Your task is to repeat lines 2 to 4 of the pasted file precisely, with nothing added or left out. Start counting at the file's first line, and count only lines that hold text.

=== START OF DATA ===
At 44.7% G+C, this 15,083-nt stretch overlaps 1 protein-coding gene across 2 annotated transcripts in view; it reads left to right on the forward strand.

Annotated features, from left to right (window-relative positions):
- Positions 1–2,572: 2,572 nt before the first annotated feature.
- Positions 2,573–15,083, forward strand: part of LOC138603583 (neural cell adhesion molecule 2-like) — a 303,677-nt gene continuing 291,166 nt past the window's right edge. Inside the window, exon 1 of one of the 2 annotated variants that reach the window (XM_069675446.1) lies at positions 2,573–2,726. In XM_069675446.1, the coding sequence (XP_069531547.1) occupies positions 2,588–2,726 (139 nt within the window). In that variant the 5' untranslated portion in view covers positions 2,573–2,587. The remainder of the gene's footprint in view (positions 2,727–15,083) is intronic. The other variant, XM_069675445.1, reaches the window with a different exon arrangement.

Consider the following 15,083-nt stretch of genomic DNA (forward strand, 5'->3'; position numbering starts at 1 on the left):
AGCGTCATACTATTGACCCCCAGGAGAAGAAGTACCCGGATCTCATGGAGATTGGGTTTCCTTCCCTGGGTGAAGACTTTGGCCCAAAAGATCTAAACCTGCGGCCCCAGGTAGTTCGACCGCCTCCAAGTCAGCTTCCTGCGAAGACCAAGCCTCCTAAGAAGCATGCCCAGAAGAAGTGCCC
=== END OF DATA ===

Annotated features, from left to right (window-relative positions):
- Positions 1–2,572: 2,572 nt before the first annotated feature.
- Positions 2,573–15,083, forward strand: part of LOC138603583 (neural cell adhesion molecule 2-like) — a 303,677-nt gene continuing 291,166 nt past the window's right edge. Inside the window, exon 1 of one of the 2 annotated variants that reach the window (XM_069675446.1) lies at positions 2,573–2,726. In XM_069675446.1, the coding sequence (XP_069531547.1) occupies positions 2,588–2,726 (139 nt within the window). In that variant the 5' untranslated portion in view covers positions 2,573–2,587. The remainder of the gene's footprint in view (positions 2,727–15,083) is intronic. The other variant, XM_069675445.1, reaches the window with a different exon arrangement.